Grubhub hasn’t refunded majority of restaurants for bogus fees

A survey conducted by the NYC Hospitality Alliance last month found that some 62 percent of area eateries were charged for accepting calls through Grubhub-owned phone lines that never resulted in orders.

Grubhub — which promises to only charge for orders it helps generate — has promised to refund eateries for bogus phone fees going back 120 days. Yet, more than 91 percent of survey respondents say they have yet to receive their money, the survey found.

“We believe that it was too time consuming for restaurants to figure out how much they were owed, but it shouldn’t be their responsibility in the first place,” said Andrew Rigie, executive director of the industry trade group that conducted the survey of 300 NYC restaurants using an e-mail questionnaire.

The results of the survey are expected to be released as soon as Tuesday.

Grubhub, which owns delivery company Seamless, came under fire last year after The Post reported that it had been charging eateries between $4 and $9 through its Grubhub-dedicated lines for calls longer than 45 seconds — even if the customer was simply calling to complain that the food arrived cold.

Lawmakers, including Sen. Chuck Schumer (D-NY), have called on Grubhub to reimburse restaurants, prompting the company to eventually agree to refunds of 120 days — up from 60 days.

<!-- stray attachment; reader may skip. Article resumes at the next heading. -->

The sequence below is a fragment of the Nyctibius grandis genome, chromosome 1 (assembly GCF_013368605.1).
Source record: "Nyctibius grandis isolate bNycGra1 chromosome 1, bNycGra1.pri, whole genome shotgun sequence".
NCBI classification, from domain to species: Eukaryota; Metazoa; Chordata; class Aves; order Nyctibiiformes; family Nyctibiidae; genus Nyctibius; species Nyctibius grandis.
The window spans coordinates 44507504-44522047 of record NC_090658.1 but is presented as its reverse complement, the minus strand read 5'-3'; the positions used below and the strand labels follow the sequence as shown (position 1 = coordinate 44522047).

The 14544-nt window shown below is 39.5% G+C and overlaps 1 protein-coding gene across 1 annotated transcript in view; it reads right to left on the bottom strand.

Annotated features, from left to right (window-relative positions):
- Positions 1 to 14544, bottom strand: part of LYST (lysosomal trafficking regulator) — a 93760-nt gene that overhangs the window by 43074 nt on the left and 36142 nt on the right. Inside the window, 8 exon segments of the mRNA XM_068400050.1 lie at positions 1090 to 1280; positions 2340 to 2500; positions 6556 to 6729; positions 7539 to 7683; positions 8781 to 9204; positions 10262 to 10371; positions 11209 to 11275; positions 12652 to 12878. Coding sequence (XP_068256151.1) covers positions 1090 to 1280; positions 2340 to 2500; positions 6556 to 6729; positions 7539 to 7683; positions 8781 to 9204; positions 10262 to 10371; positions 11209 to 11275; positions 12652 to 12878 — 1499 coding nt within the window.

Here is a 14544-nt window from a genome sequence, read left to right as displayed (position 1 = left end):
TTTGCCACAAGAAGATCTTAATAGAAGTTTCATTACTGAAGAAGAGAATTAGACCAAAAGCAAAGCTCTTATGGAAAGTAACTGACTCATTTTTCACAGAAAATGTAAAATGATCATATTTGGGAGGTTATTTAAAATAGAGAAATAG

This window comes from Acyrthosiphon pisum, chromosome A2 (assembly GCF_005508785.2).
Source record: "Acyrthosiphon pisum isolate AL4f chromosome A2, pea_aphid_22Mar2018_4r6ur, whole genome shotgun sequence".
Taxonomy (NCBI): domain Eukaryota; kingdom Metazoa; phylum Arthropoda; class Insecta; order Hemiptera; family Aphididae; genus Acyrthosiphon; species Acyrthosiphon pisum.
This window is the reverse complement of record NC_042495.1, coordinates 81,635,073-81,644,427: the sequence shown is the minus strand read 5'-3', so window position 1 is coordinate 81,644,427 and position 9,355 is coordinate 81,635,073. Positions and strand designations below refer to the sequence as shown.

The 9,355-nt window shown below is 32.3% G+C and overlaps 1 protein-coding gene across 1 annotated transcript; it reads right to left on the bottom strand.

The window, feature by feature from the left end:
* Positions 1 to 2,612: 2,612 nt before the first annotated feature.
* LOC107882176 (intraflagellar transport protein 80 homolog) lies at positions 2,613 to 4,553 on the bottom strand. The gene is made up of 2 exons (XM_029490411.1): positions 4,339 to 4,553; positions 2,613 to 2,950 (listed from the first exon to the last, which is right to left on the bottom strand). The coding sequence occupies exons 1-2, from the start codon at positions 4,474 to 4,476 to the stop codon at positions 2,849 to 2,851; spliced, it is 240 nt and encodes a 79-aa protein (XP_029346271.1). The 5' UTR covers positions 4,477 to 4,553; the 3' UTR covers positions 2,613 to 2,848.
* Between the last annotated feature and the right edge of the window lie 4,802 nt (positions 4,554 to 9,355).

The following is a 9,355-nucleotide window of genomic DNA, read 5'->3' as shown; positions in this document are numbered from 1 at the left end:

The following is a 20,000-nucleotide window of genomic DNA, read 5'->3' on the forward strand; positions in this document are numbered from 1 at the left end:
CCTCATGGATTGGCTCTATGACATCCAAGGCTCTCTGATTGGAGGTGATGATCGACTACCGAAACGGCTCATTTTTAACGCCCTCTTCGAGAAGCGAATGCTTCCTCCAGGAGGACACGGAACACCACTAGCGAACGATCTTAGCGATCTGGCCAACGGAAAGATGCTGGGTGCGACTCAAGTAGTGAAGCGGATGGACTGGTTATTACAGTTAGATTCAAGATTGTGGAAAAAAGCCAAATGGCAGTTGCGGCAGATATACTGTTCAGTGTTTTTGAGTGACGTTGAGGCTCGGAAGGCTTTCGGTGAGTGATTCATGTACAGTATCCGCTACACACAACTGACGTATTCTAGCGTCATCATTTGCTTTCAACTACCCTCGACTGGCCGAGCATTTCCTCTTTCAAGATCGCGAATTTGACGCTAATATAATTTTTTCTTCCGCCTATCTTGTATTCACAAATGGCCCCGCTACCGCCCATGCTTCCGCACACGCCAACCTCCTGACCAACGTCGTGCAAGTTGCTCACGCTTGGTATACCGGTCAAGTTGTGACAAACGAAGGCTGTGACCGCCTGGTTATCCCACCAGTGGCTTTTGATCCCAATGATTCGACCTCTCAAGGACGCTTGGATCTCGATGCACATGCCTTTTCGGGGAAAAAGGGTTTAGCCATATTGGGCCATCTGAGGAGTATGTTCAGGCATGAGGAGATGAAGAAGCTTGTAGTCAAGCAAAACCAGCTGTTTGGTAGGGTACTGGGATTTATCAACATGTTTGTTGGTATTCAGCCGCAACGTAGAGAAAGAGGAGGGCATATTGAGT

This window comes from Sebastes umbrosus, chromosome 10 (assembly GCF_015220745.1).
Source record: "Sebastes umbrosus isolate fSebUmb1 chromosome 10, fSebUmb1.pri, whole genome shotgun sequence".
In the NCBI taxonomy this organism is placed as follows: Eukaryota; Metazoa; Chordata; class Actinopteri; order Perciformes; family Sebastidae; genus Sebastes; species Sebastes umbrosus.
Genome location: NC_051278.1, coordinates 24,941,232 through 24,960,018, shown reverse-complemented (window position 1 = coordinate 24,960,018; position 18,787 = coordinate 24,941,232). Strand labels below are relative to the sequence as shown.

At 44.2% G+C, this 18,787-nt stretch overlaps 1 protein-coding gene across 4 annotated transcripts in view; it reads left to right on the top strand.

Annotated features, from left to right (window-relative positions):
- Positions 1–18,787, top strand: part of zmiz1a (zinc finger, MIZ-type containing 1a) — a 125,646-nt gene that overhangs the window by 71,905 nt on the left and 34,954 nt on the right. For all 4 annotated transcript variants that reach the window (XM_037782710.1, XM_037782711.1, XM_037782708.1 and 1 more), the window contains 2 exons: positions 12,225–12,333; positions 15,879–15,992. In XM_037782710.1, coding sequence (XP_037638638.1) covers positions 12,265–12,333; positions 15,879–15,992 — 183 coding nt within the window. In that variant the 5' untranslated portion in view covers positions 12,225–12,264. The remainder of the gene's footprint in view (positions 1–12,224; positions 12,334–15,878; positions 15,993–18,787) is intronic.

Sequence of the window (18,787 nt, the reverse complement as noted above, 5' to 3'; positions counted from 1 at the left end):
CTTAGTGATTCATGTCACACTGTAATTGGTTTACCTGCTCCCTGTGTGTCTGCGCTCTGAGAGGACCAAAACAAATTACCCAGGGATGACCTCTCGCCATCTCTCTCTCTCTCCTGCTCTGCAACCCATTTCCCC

The Chicago company, headed by CEO Matt Maloney, has said the fee data cannot be retrieved beyond four months. But 5.2 percent of Alliance members reported receiving refunds “in excess of 120 days,” the survey said.

“While I cannot comment on biased online surveys I have not seen, with imaginary findings I cannot verify, I can say that we work closely with all of our restaurant partners — both to help drive new customers to their businesses and solve problems if they come up,” a Grubhub spokesperson said.

In January, Grubhub rolled out a new phone ordering system nationwide aimed at reducing the number of erroneous fees amid threats from NYC legislators. The system allows diners to press #1 to place an order and #2 for everything else.